Regular readers of this blog will have to think back long and hard to the last time I heaped big praise on an article in Christianity Today. This is not because I don’t like Christianity Today–I actually like it quite a bit–but because as I await Christian perfection it is easier for me to riff on articles I don’t like than to call your attention to articles that I think you and I should print out and tape to each other’s foreheads because they are so good.
Gordon T. Smith’s The New Conversion: Why We ‘Become Christians’ Differently Today is a first class forehead taper. I have nothing to add to what Smith writes in the piece. I think it’s phenomenal and desire only that you go on to read it after I spoil the surprise by quoting from it at length.
Smith masterfully summarizes the revivalistic mindset which, thankfully, is on the wane among evangelicals today. I say “thankfully” because the darn thing just isn’t nearly as Scriptural as we’ve purported it to be over the last century and a half:
Evangelicals took for granted that the language and categories of revivalism were the language and categories of the New Testament. Conversion was viewed to be a punctiliar experience: persons could specify with confidence and assurance the time and place of their conversion, by reference, as often as not, to the moment when they prayed what was typically called “the sinner’s prayer.”
The focus of conversion was the afterlife: one sought salvation so that one could “go to heaven” after death, and the assumption was that “salvation” would lead to disengagement from the world. Once converted, the central focus of one’s life would be church or religious activities, particularly those that helped others come to this understanding of salvation that assured them of “eternal life” after death. Life in the world was thought to hold minimal significance. What counted was the afterlife. And if one had “received Christ,” one could be confident of one’s eternity with God. Conversion was isolated from the experience of the church. Indeed, it was generally assumed that a person would come to faith outside of the church and then be encouraged, after conversion, to join a church community.
Typically evangelicals approached evangelism through the use of techniques or formulas by which a person would be introduced to spiritual principles or “laws” on the assumption that if these principles were accepted as “true,” a person would offer an appropriate prayer and thus “become” a Christian.
Baptism, it was insisted, was subsequent to conversion and essentially optional. For although baptism was thought to be perhaps important, true spiritual experience was considered a personal, interior, subjective experience and thus not sacramental.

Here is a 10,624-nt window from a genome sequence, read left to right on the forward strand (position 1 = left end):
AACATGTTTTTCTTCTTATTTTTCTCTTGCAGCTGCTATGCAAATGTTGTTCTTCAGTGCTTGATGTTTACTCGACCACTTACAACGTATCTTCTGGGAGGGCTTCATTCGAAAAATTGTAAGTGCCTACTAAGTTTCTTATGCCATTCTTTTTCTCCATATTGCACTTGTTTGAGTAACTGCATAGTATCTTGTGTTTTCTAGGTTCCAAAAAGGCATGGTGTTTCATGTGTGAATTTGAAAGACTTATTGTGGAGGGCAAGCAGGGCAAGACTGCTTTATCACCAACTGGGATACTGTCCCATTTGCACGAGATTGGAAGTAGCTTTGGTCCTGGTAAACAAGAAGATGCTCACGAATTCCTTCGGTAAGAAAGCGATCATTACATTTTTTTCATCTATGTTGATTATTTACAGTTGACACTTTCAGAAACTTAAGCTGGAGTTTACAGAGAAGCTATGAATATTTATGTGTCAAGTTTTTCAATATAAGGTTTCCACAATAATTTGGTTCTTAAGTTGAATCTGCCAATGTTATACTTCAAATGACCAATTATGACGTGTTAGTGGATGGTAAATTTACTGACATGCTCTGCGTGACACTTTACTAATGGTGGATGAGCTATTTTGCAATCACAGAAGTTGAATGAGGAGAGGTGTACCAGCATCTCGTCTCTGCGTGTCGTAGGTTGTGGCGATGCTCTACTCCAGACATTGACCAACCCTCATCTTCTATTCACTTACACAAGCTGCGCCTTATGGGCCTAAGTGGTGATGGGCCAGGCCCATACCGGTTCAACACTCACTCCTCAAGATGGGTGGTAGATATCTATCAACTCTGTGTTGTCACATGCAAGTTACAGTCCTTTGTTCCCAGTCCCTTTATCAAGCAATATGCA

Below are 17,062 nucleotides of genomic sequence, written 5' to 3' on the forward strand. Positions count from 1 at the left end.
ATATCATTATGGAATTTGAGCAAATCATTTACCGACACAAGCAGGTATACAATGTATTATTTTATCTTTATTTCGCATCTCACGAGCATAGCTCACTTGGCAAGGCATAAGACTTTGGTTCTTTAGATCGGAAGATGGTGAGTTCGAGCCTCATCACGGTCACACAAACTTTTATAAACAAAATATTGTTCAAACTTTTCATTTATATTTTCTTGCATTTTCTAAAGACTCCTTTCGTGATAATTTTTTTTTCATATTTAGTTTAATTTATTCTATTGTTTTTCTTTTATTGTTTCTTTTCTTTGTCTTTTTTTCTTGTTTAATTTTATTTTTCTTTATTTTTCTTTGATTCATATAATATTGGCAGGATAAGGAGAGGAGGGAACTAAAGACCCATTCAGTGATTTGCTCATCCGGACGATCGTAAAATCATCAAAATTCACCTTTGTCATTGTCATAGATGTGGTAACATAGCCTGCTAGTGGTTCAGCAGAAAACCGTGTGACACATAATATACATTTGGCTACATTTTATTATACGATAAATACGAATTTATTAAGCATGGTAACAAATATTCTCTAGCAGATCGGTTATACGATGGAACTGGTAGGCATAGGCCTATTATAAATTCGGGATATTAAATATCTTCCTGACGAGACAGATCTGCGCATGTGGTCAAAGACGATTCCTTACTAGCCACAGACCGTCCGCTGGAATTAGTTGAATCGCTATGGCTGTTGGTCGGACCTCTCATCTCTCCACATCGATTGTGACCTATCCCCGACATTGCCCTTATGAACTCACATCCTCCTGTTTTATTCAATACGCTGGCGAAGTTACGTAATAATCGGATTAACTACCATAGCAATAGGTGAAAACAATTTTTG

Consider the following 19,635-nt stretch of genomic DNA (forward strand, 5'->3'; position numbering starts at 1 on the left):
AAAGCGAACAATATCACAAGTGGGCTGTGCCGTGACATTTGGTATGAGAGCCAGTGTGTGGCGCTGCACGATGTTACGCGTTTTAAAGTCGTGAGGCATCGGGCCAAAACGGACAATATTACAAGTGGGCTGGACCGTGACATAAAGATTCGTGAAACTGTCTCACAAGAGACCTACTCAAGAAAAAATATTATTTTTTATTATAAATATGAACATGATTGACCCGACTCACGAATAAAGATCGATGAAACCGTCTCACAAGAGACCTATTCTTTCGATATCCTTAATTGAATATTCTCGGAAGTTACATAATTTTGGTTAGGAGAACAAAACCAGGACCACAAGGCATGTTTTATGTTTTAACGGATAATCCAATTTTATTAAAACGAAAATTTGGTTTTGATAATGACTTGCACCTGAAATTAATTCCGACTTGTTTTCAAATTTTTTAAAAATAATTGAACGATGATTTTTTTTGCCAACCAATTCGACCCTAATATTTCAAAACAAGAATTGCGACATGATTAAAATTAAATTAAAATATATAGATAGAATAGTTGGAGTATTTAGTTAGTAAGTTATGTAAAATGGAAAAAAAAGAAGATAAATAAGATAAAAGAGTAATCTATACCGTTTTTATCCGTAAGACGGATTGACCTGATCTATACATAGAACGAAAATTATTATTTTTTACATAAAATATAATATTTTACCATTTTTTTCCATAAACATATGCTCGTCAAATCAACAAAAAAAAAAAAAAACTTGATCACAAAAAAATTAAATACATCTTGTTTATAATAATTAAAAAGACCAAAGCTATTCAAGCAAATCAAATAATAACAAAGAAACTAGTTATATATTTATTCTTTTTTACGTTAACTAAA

So where are we headed? Someplace very, very good: Backward, to the treasures we received from our Christian forebears as of primary importance–treasures that we kind of forgot to steward but are now by the grace of God recovering from the attic:
Increasingly, there is appreciation that conversion is a complex experience by which a person is initiated into a common life with the people of God who together seek the in-breaking of the kingdom, both in this life and in the world to come. This experience is mediated by the church and thus necessarily includes baptism as a rite of initiation. The power or energy of this experience is one of immediate encounter with the risen Christ—rather than principles or laws—and this experience is choreographed by the Spirit rather than evangelistic techniques. Evangelicals are reappropriating the heritage of the Reformation with its emphasis on the means of grace, and thereby affirming the priority of the Spirit’s work in religious experience.
Smith sends an appreciative shout out to Leslie Newbigin, who is a seminal figure on my list of people I probably should have read but for some reason never got into. Nevertheless, if what Smith writes about him is fair summary, then I will at least feel worse as I continue not to read Newbigin for some reason in the future:
Newbigin argued that conversion is a matter of understanding, ethics, and community—that there is no conversion without conversion of the mind, identification with the reign of Christ, and incorporation into a faith community that is marked by and sustained by its sacramental actions—baptism and the Lord’s Supper. Newbigin’s fundamental observation and conviction is that the church is not a provider of religious products and services but rather that the church is a people in mission. The church, collectively, is through an active discipleship a living embodiment of the kingdom to which the church witnesses. Thus the church is not obsessed with its own growth but with the kingdom, as it seeks to live the gospel within particular social and cultural contexts. This perspective is reinforced by Newbigin’s recognition and reminder to his readers that all reasoning arises from a particular rational tradition which is embodied within a living community.
Anyway, that’s enough excerpting. There’s a lot more to the essay, which also tips the cap to Charles Taylor, whom I think doesn’t get enough cap tipping from our, uh, cloakroom. Taylor is well worth adding to your list of people you probably should have read but for some reason never got into.
As for Smith, total man crush here. Great essay. Fire up the printer. As a means of underscoring the difference between proclaiming the revival message and proclaiming the gospel, this essay is worth a post, a reprint, a like, and whatever pin thing you do over there on Pinterest.